Maintaining these zones is not only beneficial to mammals but also to freshwater species in the local water bodies, as well as those further out to sea. This is particularly important as less than half of Europe’s water bodies have ‘good’ ecological status and, according to the WWF’s Living Planet Report, freshwater species have seen the highest population declines compared to any other species.20,21

There are however a few hindrances keeping the adoption of buffers down. While buffers are good for the environment, farmers may resist giving up otherwise arable and profitable land, explained Jennings. Additionally, forested buffers can potentially interfere with irrigation systems, while shading could impact nearby crops.

Inconsistent policy frameworks add another challenge for farmers. As it stands, Europe lacks a coherent policy for sustainably managing riparian zones, and they’re not integrated into other policies like the European Union’s Water Framework Directive or Floods Directive.22 It’s also unclear how farmers can receive compensation for maintaining riparian zones under the European Union’s Common Agricultural Policy. In order for farmers to create more buffer zones, they would need access to training and technical assistance, along with clear incentives to plant and maintain these zones.

Some governments have pushed ahead with their own policies. For instance, Denmark established 10-metre buffer zones for all streams and lakes over 100 square metres in 2012.23

Adding trees to agriculture

The ancient rooted practice of agroforestry, where trees and shrubs are incorporated into crops and livestock fields, is another way to improve the biodiversity of farm fields. For instance, in Portugal, the Montado landscape, marked by oak trees, grazing animals, and crops, dates back 14 centuries.24 However, many European agroforestry systems have suffered the same fate as hedgerows — disappearing over the last century due to agricultural mechanisation and intensification that favours a more simplistic monoculture approach to farming.

Watch Resilient farms in Germany to learn more about agroforestry.

Bulls graze on a pasture where trees have also been planted in Rhineland-Palatinate, Germany. Agroforestry is the name given to this combination, in which trees or shrubs are used in fields or arable farming and animal husbandry are combined. Photos via Getty.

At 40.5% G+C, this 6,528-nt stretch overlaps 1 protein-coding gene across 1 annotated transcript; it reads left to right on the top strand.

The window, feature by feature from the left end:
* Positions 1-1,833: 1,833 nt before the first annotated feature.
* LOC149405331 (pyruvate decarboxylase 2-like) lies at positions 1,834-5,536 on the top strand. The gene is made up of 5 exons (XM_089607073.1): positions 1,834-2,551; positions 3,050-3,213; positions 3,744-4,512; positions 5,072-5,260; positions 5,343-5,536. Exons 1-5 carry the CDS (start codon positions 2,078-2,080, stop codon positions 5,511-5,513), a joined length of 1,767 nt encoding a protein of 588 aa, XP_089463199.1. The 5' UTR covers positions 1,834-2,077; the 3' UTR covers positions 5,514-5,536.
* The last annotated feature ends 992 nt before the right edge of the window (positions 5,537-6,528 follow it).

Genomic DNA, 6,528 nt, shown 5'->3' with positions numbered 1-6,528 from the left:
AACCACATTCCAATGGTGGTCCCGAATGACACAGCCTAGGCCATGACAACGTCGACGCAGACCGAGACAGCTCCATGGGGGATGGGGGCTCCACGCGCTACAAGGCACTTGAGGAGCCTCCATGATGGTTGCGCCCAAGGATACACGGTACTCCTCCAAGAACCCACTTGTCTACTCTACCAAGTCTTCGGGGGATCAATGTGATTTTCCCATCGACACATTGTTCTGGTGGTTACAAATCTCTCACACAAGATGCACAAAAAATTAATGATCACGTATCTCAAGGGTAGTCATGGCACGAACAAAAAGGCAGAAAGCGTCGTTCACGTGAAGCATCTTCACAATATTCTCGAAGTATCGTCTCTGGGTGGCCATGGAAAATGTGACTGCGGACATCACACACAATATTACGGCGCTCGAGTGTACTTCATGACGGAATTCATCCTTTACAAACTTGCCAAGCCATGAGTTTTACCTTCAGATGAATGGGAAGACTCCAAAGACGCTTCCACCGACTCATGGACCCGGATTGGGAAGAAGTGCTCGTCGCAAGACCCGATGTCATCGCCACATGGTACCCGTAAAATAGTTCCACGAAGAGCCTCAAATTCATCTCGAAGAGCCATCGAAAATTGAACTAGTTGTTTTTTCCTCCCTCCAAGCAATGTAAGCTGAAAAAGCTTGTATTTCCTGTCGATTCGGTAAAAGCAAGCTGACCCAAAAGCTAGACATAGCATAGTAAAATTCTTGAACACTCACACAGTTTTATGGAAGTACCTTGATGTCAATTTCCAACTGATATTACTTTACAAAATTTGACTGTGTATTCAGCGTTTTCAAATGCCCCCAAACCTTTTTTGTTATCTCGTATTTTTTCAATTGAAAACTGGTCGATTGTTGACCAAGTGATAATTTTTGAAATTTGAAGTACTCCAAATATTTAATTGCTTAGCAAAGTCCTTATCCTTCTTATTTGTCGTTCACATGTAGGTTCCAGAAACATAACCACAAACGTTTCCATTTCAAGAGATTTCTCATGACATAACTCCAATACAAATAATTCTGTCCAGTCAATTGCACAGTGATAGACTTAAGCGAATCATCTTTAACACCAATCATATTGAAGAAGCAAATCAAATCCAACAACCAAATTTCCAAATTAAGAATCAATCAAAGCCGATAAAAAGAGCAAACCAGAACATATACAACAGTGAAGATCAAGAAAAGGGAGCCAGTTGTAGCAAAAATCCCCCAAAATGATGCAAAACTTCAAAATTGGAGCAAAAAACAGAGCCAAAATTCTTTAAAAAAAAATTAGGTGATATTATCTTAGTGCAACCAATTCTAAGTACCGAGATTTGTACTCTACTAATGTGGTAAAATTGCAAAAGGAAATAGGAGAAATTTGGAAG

Still, this traditional practice offers a genuine solution for declining biodiversity, supporting higher levels of mammalian diversity than land under pure forestry or intensive agriculture.25 In addition, agroforestry benefits insect pollinator health, native earthworms, improves water quality and soil biodiversity, and stores carbon.26,27

Farmers can also profit directly from these systems, especially in a longer term scenario. Agroforestry can increase the productivity of agricultural lands by between 14% and 100%, effectively reducing the need for land expansion and added resources.28,29 It also protects crops and livestock from extreme weather - something we can expect as climate change increases the severity and unpredictability of extreme weather events. Finally, timber products provide a long-term alternative source of income for farmers, diversifying the funding and offering farmers an economic safety net to supplement crops.

However, despite this impressive array of benefits, a lack of advice on establishing and managing these systems continues to deter many farmers. There are also high costs associated with implementing agroforestry systems and the increased labour for its management can be a hindrance in itself. Nonetheless, there is increasing recognition that agroforestry practices increase agricultural resilience in the face of climate change, and financial support for these systems is now available in the EU through the Common Agricultural Policy’s subsidy and support frameworks.30

Rethinking our approach

It’s clear that farming does not need to be a one sided affair. Simply by changing how we feed the world, farming can help biodiversity recover while maintaining crop yields to support a growing population. To do this, farmers will need clear and coherent policy to support their transition to nature-friendly farming methods. And this shift requires financial assistance for both implementing and maintaining these systems, along with technical support, tools, and training. It may sound a lot to ask. But for the sake of our future food security, biodiversity, and the people who reap the joys of encountering wildlife as they work and play in rural places, it’s well worth the investment.